Gene Haas Reveals Difference to Approach Between NASCAR and F1

The Haas F1 team started their debut campaign strongly in 2016, and remained a threat to the points throughout the season. This was an impressive feat for a debut team and diametrically opposed to their lengthy climb up the order in NASCAR under the Stewart-Haas banner.

August 19, 2016: Tony Stewart (14)  Stewart-Haas Racing Haas Automation Chevrolet SS during practice for the Sprint Cup Series Bass Pro Shops NRA Night Race at Bristol Motor Speedway in Bristol, TN.
August 19, 2016: Tony Stewart (14) Stewart-Haas Racing Haas Automation Chevrolet SS during practice for the Sprint Cup Series Bass Pro Shops NRA Night Race at Bristol Motor Speedway in Bristol, TN.

Fifteen years ago, Gene Haas founded a NASCAR team that has since collected two Monster Energy NASCAR Cup Series Championships and 36 victories. Haas had to wait for success in NASCAR, as Gene Haas reveals:

“Well, our first year in NASCAR was a really arduous task. We always ran at the back and we did it for like six years straight and we never had much luck. We started in NASCAR in 2002 and the competition for drivers and crew chiefs was intense and we just struggled.

Everything we learned that we did wrong in NASCAR we avoided in Formula One, and the most important thing was immediately seeing what works and what doesn’t work. We learned that the hard way in NASCAR, so when we went to Formula One our focus was not so much on how we did things, but who we did things with.”

– Gene Haas

Haas - Romain Grosjean

Expectations stemmed from Haas F1’s impressive eighth place finish in the Constructors standings is counterbalanced by an uprooting of regulations, meaning that the relative newcomers to the sport haven’t had time to settle. Gene Haas was asked whether or not he thought the 2017 regulations would offer a greater challenge to the team.

“I think it has pluses and minuses. On the plus side, we’re not trying to put the whole pit crew together. We don’t have to worry about getting trucks and other infrastructure. We have all that in place.

The negative side is that there’s less time to do all these things again and there are a lot of rule changes, so you have to be prepared. On the other hand, we have stronger relationships with a lot of our suppliers, so that should make it easier. It’s kind of give and take. It’ll be just as challenging as it was last year, but I think with the knowledge we have, we should actually perform a little bit better this year.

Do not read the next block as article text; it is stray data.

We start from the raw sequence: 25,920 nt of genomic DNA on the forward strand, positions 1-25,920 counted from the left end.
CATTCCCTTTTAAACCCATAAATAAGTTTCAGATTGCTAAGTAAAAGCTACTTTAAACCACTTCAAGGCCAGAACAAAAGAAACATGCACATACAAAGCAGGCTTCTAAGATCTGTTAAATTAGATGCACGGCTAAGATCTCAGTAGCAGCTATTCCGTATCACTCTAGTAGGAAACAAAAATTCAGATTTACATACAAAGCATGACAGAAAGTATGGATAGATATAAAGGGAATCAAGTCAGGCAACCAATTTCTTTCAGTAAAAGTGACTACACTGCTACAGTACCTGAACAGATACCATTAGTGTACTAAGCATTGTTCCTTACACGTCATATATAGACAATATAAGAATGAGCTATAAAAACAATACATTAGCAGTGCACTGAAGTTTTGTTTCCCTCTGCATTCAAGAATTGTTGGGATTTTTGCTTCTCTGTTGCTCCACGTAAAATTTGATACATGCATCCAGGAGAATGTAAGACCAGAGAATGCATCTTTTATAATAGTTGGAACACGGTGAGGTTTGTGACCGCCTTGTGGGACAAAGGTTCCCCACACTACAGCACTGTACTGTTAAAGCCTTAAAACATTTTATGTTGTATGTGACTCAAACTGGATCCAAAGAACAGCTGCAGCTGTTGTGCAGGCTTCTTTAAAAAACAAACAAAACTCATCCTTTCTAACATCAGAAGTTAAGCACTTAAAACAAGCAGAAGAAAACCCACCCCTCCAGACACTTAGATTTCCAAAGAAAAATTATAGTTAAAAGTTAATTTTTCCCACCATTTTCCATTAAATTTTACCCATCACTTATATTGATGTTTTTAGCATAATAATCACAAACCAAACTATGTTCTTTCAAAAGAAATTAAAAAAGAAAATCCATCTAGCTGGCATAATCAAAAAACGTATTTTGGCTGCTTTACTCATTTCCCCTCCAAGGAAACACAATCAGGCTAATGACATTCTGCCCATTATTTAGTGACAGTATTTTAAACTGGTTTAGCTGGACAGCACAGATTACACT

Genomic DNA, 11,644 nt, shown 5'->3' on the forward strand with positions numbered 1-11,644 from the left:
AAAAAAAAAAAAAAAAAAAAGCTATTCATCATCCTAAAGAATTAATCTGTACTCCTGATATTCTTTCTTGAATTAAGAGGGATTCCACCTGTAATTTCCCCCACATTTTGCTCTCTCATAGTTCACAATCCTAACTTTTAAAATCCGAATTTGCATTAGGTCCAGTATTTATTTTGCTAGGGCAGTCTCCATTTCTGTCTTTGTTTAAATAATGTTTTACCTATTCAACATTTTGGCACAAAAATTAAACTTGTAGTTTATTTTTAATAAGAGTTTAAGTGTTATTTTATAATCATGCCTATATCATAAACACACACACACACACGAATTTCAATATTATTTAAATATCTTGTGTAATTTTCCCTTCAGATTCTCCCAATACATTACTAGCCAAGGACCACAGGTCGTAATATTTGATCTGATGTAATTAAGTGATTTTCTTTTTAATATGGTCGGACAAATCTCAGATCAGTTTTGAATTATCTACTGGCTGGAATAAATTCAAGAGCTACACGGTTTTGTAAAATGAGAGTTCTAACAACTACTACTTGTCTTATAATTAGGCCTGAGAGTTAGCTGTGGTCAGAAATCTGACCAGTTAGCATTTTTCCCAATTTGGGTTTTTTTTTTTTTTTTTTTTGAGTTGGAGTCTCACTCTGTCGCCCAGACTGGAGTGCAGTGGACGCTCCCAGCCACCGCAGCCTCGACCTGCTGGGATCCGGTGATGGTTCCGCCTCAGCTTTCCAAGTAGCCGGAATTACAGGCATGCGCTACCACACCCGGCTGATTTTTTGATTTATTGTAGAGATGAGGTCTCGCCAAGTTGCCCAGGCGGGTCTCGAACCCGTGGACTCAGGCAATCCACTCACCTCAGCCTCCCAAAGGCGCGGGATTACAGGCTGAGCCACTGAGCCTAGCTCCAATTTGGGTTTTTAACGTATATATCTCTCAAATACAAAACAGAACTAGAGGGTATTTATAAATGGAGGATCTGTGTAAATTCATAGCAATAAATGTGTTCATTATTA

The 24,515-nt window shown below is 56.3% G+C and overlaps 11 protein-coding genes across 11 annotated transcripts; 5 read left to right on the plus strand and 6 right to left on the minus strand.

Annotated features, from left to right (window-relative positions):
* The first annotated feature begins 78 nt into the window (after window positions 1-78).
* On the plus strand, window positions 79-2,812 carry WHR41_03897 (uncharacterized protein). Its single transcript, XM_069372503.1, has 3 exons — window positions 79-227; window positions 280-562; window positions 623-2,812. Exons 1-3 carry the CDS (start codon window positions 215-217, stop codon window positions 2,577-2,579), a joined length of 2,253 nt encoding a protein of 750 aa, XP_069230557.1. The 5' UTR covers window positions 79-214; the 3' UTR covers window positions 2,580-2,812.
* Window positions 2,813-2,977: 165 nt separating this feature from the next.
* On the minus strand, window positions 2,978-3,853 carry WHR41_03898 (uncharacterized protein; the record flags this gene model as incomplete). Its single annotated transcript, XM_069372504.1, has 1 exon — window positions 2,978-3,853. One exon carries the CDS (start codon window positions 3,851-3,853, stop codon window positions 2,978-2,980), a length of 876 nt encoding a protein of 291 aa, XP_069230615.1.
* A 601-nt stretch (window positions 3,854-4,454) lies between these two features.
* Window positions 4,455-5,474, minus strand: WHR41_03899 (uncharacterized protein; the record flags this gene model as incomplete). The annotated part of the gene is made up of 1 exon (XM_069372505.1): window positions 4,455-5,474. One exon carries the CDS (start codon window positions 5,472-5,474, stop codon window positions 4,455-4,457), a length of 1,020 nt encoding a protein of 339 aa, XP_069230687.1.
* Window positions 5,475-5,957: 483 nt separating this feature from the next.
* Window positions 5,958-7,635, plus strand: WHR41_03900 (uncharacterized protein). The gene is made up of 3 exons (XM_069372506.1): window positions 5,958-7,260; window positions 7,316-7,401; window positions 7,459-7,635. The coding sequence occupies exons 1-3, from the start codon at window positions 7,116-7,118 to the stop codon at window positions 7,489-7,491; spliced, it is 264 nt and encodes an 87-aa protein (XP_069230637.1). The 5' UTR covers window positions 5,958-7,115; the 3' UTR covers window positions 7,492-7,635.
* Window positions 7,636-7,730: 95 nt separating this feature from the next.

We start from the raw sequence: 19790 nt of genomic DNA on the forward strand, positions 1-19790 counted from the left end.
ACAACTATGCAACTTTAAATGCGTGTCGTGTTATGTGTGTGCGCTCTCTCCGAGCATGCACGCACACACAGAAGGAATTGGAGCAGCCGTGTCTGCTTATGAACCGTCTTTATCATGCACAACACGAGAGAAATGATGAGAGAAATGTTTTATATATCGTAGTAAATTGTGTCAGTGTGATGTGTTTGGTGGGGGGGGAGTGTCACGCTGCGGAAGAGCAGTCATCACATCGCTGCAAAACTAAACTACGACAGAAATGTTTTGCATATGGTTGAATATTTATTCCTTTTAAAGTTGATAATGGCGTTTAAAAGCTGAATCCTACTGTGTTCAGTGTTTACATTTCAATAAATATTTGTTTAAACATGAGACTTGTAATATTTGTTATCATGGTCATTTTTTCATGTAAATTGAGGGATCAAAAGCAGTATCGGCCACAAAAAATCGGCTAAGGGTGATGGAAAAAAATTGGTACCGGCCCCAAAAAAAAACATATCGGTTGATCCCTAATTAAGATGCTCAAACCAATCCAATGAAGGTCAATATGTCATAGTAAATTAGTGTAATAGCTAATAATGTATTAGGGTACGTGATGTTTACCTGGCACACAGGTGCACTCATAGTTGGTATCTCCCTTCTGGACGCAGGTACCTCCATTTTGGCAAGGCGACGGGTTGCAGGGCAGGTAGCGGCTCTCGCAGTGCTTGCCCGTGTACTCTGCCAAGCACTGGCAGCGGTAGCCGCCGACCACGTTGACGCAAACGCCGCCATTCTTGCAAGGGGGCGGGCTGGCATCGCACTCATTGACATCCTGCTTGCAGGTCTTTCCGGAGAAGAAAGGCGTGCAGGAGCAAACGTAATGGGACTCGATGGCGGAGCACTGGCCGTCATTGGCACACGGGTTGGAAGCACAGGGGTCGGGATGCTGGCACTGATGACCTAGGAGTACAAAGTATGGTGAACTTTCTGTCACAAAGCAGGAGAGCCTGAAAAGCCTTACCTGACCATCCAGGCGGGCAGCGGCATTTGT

If we can do a little bit better because our business model in Formula One allows us to operate more efficiently, we might be able to move up a position or two.”

– Gene Haas

Autodromo Hermanos Rodriguez, Mexico City, Mexico. Sunday 30 October 2016. Jenson Button, McLaren MP4-31 Honda, leads Esteban Gutierrez, Haas VF-16 Ferrari, and Felipe Nasr, Sauber C35 Ferrari.
Autodromo Hermanos Rodriguez, Mexico City, Mexico.
Sunday 30 October 2016.
Jenson Button, McLaren MP4-31 Honda, leads Esteban Gutierrez, Haas VF-16 Ferrari, and Felipe Nasr, Sauber C35 Ferrari.

Incoming driver Kevin Magnussen still has a lot to prove in F1, but the Danish driver seems to be genuinely valued in his new team and it looks like the environment will be more stable for him. Gene Haas was very happy to get his signature on a Haas contract.

“Magnussen was actually one of our original candidates. We talked to Magnussen and thoroughly went through his racing resume and we were very impressed. Near the end of the season, we asked Kevin if he might be available and he said he was. On the second to last race weekend of the season, we made our decision and brought him to Haas F1 Team.”

– Gene Haas

Haas hit the ground running last season in Melbourne, and they could start strongly again. K-Mag is an understated Albert Park specialist - outdrove the RS19 last year with a 12th and finished on the podium with McLaren in 2014. The Dane flies in Oz.
Haas hit the ground running last season in Melbourne, and they could start strongly again. K-Mag is an understated Albert Park specialist – outdrove the RS19 last year with a 12th and finished on the podium with McLaren in 2014. The Dane flies in Oz.

One of the biggest changes from a race team’s perspective is the return of in-season testing. Teams have been given a free reign on what they are permitted to test and the first of these arrives at a crucial point in the season, just after the second Grand Prix in Bahrain. It will take place on the Tuesday/Wednesday following the race around the Sakhir circuit, and will give teams a much needed window to assess and amend what has and hasn’t worked on their 2017 challengers so far. It’s an early enough window to have big connotations on the Constructors standings, with the next opportunity to test coming at the Hungaroring on August 1/2. Given Gene Haas’ systemic philosophy for being quick to react to what’s is and isn’t working on the car, the Haas mindset might provide an extra boost in the new era.